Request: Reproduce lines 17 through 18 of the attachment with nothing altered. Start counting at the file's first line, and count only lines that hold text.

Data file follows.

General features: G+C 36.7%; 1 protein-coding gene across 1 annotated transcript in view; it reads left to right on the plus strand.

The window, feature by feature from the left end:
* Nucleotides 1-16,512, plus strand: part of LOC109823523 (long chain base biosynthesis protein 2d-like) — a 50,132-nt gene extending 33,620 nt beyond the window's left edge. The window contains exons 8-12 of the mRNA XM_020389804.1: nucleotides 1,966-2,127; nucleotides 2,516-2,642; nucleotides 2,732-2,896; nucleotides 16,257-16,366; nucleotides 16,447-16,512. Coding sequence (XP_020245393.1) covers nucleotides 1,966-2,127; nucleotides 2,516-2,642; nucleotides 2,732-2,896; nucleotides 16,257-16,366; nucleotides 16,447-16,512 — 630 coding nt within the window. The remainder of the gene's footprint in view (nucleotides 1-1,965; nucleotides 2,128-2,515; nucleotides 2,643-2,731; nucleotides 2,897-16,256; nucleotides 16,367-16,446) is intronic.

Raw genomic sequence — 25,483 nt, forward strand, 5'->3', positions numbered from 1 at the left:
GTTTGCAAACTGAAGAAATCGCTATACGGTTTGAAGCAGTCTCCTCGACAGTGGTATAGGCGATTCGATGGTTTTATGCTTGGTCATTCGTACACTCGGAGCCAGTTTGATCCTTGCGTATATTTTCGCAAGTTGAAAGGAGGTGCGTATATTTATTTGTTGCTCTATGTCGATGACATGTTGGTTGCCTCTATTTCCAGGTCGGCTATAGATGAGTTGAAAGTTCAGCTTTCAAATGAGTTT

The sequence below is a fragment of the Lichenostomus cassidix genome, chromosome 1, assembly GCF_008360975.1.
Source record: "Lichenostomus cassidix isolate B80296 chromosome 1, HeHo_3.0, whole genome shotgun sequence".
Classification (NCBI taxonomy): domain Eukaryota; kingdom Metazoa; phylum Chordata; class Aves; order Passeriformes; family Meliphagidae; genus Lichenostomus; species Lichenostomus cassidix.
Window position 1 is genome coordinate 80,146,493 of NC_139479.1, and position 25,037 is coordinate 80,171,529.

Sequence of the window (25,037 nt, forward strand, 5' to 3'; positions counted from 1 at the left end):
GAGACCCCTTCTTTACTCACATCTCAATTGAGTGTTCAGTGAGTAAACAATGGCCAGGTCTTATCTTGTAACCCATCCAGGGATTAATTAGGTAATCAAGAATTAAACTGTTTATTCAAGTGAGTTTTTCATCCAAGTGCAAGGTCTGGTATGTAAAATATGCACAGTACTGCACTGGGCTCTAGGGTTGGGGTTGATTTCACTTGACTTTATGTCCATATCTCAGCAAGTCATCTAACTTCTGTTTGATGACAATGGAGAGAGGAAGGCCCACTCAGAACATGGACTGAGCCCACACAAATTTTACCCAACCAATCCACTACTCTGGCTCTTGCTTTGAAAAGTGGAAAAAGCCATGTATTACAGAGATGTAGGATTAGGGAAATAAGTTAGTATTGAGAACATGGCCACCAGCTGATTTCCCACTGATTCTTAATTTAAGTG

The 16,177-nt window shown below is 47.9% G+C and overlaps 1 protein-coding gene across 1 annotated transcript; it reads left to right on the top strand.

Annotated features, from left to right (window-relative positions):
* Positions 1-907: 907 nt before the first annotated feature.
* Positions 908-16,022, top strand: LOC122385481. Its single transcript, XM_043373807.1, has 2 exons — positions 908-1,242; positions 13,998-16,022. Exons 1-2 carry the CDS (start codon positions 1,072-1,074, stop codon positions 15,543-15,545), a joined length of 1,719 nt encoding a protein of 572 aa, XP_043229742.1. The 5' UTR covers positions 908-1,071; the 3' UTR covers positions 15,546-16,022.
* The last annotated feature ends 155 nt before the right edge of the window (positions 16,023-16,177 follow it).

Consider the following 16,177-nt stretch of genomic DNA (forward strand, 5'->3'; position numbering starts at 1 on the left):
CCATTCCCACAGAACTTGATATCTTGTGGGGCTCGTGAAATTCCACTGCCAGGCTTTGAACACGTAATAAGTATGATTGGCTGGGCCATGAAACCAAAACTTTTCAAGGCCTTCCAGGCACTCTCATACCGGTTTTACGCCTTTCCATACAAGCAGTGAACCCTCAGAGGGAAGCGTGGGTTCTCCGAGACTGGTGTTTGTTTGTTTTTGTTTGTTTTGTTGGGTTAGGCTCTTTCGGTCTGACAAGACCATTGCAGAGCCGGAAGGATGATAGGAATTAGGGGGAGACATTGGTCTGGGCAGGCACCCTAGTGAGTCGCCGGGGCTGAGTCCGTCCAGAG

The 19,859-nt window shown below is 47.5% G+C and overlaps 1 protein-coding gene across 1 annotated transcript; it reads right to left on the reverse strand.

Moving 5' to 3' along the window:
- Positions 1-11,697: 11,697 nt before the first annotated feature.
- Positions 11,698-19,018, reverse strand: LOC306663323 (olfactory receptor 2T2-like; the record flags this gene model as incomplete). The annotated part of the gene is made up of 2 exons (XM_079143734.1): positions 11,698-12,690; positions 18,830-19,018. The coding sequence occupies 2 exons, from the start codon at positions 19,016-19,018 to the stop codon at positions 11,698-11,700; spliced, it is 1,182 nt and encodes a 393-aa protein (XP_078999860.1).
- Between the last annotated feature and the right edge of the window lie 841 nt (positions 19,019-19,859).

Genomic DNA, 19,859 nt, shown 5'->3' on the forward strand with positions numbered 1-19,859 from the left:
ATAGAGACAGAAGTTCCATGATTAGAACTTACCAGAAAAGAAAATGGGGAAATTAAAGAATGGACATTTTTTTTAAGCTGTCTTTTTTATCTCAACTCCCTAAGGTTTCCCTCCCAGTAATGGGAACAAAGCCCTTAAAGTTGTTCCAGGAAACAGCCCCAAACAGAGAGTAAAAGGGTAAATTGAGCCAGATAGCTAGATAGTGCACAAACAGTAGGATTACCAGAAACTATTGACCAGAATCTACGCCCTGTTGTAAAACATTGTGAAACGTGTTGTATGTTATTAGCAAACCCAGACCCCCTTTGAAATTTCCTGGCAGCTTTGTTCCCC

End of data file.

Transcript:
Consider the following 16,177-nt stretch of genomic DNA (forward strand, 5'->3'; position numbering starts at 1 on the left):
CCATTCCCACAGAACTTGATATCTTGTGGGGCTCGTGAAATTCCACTGCCAGGCTTTGAACACGTAATAAGTATGATTGGCTGGGCCATGAAACCAAAACTTTTCAAGGCCTTCCAGGCACTCTCATACCGGTTTTACGCCTTTCCATACAAGCAGTGAACCCTCAGAGGGAAGCGTGGGTTCTCCGAGACTGGTGTTTGTTTGTTTTTGTTTGTTTTGTTGGGTTAGGCTCTTTCGGTCTGACAAGACCATTGCAGAGCCGGAAGGATGATAGGAATTAGGGGGAGACATTGGTCTGGGCAGGCACCCTAGTGAGTCGCCGGGGCTGAGTCCGTCCAGAG